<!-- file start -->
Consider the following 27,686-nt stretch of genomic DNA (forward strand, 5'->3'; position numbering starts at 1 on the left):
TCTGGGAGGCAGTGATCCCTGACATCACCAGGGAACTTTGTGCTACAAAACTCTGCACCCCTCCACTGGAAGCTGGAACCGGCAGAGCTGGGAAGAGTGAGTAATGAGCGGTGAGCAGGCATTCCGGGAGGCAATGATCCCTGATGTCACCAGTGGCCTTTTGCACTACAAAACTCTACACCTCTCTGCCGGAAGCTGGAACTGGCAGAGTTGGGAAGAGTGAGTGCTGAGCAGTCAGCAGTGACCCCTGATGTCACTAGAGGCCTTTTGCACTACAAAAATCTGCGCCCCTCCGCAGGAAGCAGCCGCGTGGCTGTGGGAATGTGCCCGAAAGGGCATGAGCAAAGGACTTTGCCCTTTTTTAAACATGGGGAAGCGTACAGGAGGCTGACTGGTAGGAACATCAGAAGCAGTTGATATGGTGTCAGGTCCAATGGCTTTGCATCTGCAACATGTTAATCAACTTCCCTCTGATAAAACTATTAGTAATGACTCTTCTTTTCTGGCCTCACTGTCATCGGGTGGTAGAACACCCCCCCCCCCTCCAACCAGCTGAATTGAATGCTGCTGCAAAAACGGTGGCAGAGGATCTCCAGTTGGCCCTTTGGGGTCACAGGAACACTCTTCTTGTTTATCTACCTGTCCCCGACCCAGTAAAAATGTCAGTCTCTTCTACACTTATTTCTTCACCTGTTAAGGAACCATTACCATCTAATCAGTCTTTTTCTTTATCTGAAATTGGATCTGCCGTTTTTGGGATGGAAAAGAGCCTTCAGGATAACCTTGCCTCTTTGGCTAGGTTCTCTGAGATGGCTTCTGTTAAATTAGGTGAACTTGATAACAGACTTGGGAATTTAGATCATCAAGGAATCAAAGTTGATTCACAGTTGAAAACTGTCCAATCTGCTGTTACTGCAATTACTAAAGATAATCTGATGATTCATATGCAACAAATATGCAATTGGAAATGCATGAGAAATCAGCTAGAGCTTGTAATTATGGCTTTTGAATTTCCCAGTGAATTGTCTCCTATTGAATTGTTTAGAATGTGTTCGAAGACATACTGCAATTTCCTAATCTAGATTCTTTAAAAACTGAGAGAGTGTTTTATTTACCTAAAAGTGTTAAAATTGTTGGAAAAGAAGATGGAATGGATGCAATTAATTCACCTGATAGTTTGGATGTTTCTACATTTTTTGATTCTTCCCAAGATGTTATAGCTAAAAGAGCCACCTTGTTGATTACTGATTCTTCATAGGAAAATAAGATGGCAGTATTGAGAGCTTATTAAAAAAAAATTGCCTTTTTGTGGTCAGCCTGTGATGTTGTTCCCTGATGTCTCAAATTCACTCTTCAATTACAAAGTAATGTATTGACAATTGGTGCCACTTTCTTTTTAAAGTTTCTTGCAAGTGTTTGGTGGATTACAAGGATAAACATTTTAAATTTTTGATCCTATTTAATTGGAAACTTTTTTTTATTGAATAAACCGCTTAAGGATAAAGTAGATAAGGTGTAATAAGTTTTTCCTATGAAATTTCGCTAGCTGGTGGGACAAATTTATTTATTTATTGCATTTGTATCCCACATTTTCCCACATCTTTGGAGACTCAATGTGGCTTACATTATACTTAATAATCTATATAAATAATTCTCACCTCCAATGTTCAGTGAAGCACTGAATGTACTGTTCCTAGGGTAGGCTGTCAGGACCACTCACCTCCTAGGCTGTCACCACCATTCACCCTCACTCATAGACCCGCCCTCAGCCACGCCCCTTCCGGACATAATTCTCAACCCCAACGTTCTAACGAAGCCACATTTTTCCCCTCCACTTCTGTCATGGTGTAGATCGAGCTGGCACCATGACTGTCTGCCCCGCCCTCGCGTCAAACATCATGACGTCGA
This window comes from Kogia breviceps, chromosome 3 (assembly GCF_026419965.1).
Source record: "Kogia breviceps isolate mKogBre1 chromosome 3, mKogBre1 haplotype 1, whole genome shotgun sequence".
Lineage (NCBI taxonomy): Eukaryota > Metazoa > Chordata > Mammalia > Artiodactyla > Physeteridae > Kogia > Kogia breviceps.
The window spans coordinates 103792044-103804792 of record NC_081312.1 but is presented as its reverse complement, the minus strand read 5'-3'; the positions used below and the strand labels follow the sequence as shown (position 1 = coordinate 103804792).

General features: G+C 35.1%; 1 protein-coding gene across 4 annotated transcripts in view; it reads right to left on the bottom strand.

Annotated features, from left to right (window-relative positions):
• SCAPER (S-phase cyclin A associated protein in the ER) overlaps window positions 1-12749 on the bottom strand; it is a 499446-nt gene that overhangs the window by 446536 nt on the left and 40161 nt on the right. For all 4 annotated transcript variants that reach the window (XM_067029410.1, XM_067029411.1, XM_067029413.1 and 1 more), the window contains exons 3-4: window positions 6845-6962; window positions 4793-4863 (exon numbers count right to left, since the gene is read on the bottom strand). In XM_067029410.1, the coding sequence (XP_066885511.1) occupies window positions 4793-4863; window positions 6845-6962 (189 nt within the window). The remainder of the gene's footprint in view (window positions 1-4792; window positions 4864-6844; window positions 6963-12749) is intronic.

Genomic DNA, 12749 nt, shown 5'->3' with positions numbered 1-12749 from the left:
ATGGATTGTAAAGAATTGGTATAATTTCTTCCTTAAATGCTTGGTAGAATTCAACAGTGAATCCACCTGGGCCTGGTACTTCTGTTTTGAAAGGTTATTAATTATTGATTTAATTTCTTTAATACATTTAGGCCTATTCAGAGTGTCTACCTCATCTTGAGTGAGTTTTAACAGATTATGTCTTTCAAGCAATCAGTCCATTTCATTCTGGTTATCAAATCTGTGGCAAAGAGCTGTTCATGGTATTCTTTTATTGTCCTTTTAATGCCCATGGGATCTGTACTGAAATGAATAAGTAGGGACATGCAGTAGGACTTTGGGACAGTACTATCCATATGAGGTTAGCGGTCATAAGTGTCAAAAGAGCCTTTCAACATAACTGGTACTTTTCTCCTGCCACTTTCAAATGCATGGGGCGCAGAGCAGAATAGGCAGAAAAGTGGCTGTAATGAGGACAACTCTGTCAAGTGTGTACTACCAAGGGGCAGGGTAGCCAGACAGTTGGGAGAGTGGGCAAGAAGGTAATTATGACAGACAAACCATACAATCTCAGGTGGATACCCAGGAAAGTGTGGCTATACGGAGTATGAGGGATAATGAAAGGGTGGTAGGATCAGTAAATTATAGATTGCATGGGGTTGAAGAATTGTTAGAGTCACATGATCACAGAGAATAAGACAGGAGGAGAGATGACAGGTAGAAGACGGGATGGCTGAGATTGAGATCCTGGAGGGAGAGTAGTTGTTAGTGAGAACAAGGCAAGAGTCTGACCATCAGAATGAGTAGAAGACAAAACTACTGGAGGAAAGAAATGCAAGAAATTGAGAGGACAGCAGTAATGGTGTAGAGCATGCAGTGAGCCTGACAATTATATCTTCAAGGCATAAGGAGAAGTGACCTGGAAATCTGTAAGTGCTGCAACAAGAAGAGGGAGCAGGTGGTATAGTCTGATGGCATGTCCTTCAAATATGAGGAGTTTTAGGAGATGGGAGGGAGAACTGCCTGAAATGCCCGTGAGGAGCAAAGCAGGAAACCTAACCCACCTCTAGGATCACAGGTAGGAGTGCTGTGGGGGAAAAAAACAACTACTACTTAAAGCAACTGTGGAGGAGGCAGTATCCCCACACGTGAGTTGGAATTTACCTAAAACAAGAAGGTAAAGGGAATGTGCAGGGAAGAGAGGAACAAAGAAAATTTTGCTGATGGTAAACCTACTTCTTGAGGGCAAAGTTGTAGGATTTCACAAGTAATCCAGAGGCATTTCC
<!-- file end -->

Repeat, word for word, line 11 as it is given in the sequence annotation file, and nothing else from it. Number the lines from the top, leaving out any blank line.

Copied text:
ATGGATTGTAAAGAATTGGTATAATTTCTTCCTTAAATGCTTGGTAGAATTCAACAGTGAATCCACCTGGGCCTGGTACTTCTGTTTTGAAAGGTTATTAATTATTGATTTAATTTCTTTAATACATTTAGGCCTATTCAGAGTGTCTACCTCATCTTGAGTGAGTTTTAACAGATTATGTCTTTCAAGCAATCAGTCCATTTCATTCTGGTTATCAAATCTGTGGCAAAGAGCTGTTCATGGTATTCTTTTATTGTCCTTTTAATGCCCATGGGATCTGTACTGAAATGAATAAGTAGGGACATGCAGTAGGACTTTGGGACAGTACTATCCATATGAGGTTAGCGGTCATAAGTGTCAAAAGAGCCTTTCAACATAACTGGTACTTTTCTCCTGCCACTTTCAAATGCATGGGGCGCAGAGCAGAATAGGCAGAAAAGTGGCTGTAATGAGGACAACTCTGTCAAGTGTGTACTACCAAGGGGCAGGGTAGCCAGACAGTTGGGAGAGTGGGCAAGAAGGTAATTATGACAGACAAACCATACAATCTCAGGTGGATACCCAGGAAAGTGTGGCTATACGGAGTATGAGGGATAATGAAAGGGTGGTAGGATCAGTAAATTATAGATTGCATGGGGTTGAAGAATTGTTAGAGTCACATGATCACAGAGAATAAGACAGGAGGAGAGATGACAGGTAGAAGACGGGATGGCTGAGATTGAGATCCTGGAGGGAGAGTAGTTGTTAGTGAGAACAAGGCAAGAGTCTGACCATCAGAATGAGTAGAAGACAAAACTACTGGAGGAAAGAAATGCAAGAAATTGAGAGGACAGCAGTAATGGTGTAGAGCATGCAGTGAGCCTGACAATTATATCTTCAAGGCATAAGGAGAAGTGACCTGGAAATCTGTAAGTGCTGCAACAAGAAGAGGGAGCAGGTGGTATAGTCTGATGGCATGTCCTTCAAATATGAGGAGTTTTAGGAGATGGGAGGGAGAACTGCCTGAAATGCCCGTGAGGAGCAAAGCAGGAAACCTAACCCACCTCTAGGATCACAGGTAGGAGTGCTGTGGGGGAAAAAAACAACTACTACTTAAAGCAACTGTGGAGGAGGCAGTATCCCCACACGTGAGTTGGAATTTACCTAAAACAAGAAGGTAAAGGGAATGTGCAGGGAAGAGAGGAACAAAGAAAATTTTGCTGATGGTAAACCTACTTCTTGAGGGCAAAGTTGTAGGATTTCACAAGTAATCCAGAGGCATTTCC